The steroidal implant YUTIQ for treatment of chronic, noninfectious posterior uveitis is the second drug in EyePoint Pharmaceuticals’ ophthalmology portfolio to receive Food and Drug Administration approval this year – a signature accomplishment for an established pharma company let alone one that rebranded itself just seven months ago – but YUTIQ will leapfrog its previously approved stablemate in getting to market. EyePoint plans to launch YUTIQ in the first quarter of next year, president and CEO Nancy Lurker said in a call with analysts this week.
Building Toward the Launch
With FDA approval coming about three weeks before the originally planned Prescription Drug User Fee Act date, Lurker and her team at EyePoint are now building out the sales team. YUTIQ, which utilizes the Durasert drug-delivery technology, is a non-bioerodible intravitreal micro-insert containing 0.18 mg fluocinolone acetonide. It’s designed to release the drug consistently over 36 months.
This has been an eventful year for EyePoint, which acquired Icon Bioscience Inc. in March and changed its name from pSivida Corp. The YUTIQ approval is a key step in the transformation, Lurker suggested to the analysts. “We are excited that our goal of transforming EyePoint from a clinically staged, R&D-focused company into a commercial and revenue-generating specialty pharmaceutical company dedicated to ophthalmology is now within reach,” she said.
A month before EyePoint carried out the acquisition, Icon received FDA approval for DEXYCU (dexamethasone intraocular suspension) for treatment of inflammation after eye surgery. DEXYCU received a reimbursement code in September, but is further out from hitting the market than YUTIQ, Lurker said; its anticipated rollout is in the first half of next year, after YUTIQ launches.
Why YUTIQ Leapfrogged DEXYCU
Lurker explained the rationale for bringing YUTIQ to market first. One, payers are already familiar with the Durasert platform because EyePoint has licensed it to Alimera Sciences for the Iluvien insert for diabetic macular edema. Because uveitis is an orphan disease indication, the pricing will be very similar to Iluvien, Lurker said. “As we’ve already had preliminary discussions with the payers, we’re quite pleased that right now they’re very open to making this a fairly seamless process for patients and physicians,” she said. (Incidentally, Iluvien has 0.19 mg of fluocinolone acetonide vs. 0.18 mg in YUTIQ.)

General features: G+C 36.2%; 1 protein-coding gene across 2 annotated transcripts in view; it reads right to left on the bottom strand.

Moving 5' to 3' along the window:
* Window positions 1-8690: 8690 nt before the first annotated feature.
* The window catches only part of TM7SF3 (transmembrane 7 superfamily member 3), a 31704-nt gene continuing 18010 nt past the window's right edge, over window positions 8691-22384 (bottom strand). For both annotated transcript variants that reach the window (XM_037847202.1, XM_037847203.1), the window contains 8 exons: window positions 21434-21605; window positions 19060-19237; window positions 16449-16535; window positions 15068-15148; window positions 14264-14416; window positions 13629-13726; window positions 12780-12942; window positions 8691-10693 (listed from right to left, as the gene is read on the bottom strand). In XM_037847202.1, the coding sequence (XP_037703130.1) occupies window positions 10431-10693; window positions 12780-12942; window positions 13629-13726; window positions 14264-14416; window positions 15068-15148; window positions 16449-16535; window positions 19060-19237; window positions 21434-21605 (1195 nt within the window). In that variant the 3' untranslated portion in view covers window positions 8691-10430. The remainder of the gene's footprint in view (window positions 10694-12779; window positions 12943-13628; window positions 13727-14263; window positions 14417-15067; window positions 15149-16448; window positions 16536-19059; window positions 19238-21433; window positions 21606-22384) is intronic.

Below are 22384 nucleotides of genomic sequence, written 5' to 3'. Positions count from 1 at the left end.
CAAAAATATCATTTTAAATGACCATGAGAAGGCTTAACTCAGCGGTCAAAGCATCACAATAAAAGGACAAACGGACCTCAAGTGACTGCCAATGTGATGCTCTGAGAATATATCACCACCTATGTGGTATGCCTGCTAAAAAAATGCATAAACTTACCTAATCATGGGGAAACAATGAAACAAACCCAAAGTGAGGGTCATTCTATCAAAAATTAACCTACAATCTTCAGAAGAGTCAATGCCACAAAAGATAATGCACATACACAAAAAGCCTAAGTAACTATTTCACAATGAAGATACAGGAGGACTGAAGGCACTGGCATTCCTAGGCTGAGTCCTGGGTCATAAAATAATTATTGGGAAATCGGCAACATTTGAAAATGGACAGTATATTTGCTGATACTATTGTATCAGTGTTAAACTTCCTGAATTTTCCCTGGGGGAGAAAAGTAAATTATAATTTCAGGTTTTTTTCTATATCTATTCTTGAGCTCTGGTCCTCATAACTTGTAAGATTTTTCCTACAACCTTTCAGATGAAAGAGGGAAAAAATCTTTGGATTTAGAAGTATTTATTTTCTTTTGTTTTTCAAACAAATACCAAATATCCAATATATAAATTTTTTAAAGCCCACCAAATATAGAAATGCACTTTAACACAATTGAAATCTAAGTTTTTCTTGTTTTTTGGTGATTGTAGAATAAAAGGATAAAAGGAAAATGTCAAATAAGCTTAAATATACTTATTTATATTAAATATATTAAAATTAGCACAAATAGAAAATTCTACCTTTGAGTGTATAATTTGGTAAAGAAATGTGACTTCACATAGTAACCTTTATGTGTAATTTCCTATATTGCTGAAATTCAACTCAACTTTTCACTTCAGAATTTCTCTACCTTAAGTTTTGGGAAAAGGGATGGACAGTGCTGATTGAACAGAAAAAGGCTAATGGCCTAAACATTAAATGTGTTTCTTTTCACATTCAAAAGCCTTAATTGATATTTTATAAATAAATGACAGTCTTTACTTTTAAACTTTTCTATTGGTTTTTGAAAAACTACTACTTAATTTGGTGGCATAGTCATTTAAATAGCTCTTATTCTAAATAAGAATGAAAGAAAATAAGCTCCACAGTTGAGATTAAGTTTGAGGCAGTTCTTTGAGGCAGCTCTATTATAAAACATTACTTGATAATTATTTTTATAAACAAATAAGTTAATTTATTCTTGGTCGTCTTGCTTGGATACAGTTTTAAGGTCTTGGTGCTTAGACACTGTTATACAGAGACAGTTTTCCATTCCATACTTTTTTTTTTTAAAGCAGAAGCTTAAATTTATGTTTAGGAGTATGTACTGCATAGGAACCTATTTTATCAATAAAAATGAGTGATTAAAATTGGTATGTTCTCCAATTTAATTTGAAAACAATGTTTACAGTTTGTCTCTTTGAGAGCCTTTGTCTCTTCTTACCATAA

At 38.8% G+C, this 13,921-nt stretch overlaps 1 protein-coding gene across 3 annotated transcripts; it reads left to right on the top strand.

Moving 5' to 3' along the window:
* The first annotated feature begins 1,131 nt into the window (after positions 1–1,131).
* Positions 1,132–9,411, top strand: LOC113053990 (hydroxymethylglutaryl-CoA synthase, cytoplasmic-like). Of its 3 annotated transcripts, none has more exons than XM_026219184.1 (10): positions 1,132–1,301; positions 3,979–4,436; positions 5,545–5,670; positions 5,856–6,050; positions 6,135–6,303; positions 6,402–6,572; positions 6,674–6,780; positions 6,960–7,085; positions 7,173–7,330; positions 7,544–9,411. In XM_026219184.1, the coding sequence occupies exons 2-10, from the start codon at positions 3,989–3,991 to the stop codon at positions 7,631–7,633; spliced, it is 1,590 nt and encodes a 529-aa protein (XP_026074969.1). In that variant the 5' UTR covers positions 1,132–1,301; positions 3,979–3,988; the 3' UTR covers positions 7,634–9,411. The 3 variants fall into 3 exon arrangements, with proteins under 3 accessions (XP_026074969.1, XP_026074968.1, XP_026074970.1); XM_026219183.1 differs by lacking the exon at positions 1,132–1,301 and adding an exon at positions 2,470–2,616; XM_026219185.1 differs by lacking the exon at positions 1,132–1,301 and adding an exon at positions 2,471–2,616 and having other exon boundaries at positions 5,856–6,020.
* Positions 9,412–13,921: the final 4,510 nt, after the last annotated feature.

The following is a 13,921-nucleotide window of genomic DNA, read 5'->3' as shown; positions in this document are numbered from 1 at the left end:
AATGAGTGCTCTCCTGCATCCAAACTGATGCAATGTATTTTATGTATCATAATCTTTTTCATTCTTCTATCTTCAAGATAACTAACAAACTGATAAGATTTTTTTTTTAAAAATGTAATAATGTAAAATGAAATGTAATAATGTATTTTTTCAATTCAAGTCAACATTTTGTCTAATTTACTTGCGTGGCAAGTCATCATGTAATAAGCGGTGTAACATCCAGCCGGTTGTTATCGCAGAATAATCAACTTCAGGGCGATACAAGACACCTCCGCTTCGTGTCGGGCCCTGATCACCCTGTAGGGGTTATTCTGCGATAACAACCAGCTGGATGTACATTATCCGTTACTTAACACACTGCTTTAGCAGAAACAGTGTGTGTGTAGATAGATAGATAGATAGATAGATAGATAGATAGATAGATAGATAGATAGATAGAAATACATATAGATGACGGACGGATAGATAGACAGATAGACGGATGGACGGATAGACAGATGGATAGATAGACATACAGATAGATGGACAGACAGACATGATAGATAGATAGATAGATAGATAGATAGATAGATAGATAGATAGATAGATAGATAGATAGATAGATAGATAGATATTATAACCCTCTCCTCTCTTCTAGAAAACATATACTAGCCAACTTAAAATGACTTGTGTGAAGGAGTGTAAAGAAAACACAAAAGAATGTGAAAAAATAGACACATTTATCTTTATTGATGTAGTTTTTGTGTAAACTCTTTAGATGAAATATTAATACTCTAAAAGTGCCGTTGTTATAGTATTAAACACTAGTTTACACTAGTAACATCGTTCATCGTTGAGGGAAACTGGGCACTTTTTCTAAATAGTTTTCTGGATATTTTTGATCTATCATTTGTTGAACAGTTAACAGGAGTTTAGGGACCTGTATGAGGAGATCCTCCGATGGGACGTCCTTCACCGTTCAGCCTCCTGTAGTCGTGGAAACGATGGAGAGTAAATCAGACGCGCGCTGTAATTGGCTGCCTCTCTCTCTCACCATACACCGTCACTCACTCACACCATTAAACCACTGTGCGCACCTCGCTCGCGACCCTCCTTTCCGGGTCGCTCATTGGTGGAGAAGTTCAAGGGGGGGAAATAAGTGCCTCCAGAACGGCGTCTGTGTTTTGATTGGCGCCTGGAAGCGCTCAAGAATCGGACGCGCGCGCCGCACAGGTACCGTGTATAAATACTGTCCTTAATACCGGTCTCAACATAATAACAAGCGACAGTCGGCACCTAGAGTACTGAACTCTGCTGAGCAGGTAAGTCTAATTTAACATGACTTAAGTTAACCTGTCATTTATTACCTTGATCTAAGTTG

Two, the manufacturing ramp-up for YUTIQ is further along than that for DEXYCU, Lurker said. At the time the acquisition closed, Icon had made no headway in scaling up manufacturing of DEXYCU, so EyePoint started that process from scratch. “That just takes time,” Lurker noted. “With YUTIQ, we’re going to work hard to launch as quickly as possible,” she added, but declined to predict exactly when in the first half of 2019 DEXYCU would launch. “The team has been aggressively preparing for the launches of both YUTIQ and DEXYCU.”
Lurker pointed out that in the past few months, the company has made several key hires in the c-suite, all of whom have decades of experience in pharma and healthcare. They include Leonard Blum, executive VP and general manager; David Price as CFO; John Weet, PhD, senior VP, regulatory affairs and quality; and Thomas Hadley, VP of marketing and sales.
At next week’s American Academy of Ophthalmology meeting, updated 24-month results of YUTIQ for chronic, noninfectious posterior uveitis will be presented.
For questions about this article, please contact Richard Mark Kirkner at email@example.com.
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